This act requires the state board of education and career and technical education advisory council to establish minimum requirement for a career and technical education certificate (CTE) that a student can earn in addition to their high school diploma. Students entering high school in the 2017-18 school year and thereafter will be eligible for a CTE certificate.
SB 624 -- Modifies the crimes of stealing and fraudulent procurement of a credit or debit device:
Under this act, it will be a Class B felony to physically take or attempt to take property from a person when the property is owned by or in the custody of a financial institution. Physically taking property from a person is currently a Class D felony, unless the property is $25,000 or more in which case it is a Class C felony.
SB 625 -- Designates certain state highways and creates a process for the naming of additional highways and bridges:
This act designates a portion of I-470 in Jackson County as the "Judge Vincent E. Baker Memorial Highway." This act also designates a portion of Interstate 49 in Newton County as the "Special Agent Tom Crowell Memorial Highway", among others.
SB 635 -- Establishes the Missouri Palliative Care and Quality of Life Interdisciplinary Council and the Palliative Care Consumer and Professional Information and Education Program:
This act allows the board of trustees of any authorized municipal hospital to invest up to 25% of the hospital's funds not required for immediate disbursement in any U.S. investment grade fixed income funds or diversified stock funds, or both. The provisions of this act shall only apply if the hospital: (1) receives less than 1% of its annual revenue from municipal, county, or state taxes and (2) receives less than 1 percent of its annual revenue from appropriated funds from the municipality in which the hospital is located.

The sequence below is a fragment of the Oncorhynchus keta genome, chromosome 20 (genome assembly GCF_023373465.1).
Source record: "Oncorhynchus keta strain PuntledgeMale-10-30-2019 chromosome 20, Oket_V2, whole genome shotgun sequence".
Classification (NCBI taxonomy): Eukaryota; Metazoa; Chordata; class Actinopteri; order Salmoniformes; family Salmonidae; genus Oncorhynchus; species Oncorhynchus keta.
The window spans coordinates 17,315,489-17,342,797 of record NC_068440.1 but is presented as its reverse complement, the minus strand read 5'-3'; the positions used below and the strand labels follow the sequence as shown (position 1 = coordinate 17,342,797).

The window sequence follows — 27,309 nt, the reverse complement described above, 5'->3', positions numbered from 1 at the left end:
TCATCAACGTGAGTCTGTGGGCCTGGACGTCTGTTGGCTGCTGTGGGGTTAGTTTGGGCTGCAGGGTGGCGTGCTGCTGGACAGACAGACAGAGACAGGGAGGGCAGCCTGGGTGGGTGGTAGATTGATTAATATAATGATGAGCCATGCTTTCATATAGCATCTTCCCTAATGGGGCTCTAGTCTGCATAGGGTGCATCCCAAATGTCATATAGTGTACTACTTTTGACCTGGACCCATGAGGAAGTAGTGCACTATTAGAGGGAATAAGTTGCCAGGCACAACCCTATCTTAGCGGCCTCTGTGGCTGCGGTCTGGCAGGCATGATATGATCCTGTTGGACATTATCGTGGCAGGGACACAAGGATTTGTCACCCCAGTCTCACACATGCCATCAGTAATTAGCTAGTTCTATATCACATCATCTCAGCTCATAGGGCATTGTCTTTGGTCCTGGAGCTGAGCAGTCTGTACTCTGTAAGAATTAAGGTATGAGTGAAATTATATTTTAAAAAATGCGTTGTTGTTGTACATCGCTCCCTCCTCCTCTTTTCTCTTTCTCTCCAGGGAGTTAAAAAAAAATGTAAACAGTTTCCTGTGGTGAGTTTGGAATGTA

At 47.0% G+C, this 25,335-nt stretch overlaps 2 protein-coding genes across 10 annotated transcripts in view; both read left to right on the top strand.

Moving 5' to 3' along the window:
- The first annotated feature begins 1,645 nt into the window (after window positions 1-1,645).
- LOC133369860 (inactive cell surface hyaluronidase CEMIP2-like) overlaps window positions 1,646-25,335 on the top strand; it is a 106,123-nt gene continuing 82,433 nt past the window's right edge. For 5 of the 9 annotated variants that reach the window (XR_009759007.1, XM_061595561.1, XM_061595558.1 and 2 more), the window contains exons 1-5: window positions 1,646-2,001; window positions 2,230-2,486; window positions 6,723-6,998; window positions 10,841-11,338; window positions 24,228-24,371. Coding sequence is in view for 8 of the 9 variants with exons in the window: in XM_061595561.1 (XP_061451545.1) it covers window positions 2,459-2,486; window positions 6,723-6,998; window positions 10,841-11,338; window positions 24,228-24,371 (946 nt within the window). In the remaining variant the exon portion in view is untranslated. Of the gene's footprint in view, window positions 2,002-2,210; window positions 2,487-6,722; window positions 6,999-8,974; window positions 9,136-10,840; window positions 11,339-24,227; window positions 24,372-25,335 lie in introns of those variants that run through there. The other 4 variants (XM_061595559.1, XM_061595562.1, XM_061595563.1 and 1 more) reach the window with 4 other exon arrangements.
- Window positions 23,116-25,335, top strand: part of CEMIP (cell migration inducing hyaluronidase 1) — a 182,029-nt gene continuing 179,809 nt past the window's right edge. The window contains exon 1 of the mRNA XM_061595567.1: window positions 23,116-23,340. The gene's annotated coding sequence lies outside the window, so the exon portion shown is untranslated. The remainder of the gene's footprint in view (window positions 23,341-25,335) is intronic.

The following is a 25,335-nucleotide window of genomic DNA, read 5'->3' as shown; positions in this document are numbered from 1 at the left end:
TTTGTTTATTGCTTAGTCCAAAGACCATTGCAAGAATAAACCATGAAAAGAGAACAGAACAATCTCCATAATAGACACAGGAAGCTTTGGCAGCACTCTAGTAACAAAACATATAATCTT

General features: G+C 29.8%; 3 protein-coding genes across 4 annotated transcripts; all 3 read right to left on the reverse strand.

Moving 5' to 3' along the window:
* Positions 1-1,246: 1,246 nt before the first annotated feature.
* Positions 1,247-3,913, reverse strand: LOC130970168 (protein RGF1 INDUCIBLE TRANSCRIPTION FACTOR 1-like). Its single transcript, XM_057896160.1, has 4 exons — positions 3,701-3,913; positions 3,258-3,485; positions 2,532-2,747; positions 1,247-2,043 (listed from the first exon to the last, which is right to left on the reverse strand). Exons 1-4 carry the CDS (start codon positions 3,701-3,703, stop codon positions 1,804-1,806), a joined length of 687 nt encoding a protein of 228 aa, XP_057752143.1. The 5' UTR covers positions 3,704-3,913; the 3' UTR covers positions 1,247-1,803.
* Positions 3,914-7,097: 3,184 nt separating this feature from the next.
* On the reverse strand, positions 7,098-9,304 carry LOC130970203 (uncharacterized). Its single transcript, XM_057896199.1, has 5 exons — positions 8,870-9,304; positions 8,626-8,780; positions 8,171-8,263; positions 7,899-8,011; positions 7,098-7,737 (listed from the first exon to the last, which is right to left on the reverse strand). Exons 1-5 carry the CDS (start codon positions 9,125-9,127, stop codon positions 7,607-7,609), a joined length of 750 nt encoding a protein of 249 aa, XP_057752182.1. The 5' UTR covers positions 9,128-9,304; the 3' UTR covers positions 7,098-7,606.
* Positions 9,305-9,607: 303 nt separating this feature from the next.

SB 638 -- Modifies several provisions relating to elementary and secondary education:
This act creates the "Missouri Civics Education Initiative." This act requires the subject of American civics to be included in the exam required for graduation from any public or private school, other than proprietary schools. (Section 170.011) Any student entering ninth grade after July 1, 2017, who is attending a public, charter, or private school, except for private trade schools, shall pass an examination on the provisions and principles of American civics. The test will consist of one hundred questions similar to the one hundred questions used by the United States Citizenship and Immigration Services.
SB 641 -- Creates an income tax deduction for payments received as part of a program that compensates agricultural producers for losses from disaster or emergency:
This act creates an income tax deduction for payments received as part of programs that compensates agricultural producers who have suffered a loss due to disaster or emergency. The deduction will be available for all tax years beginning on or after Jan. 1, 2014.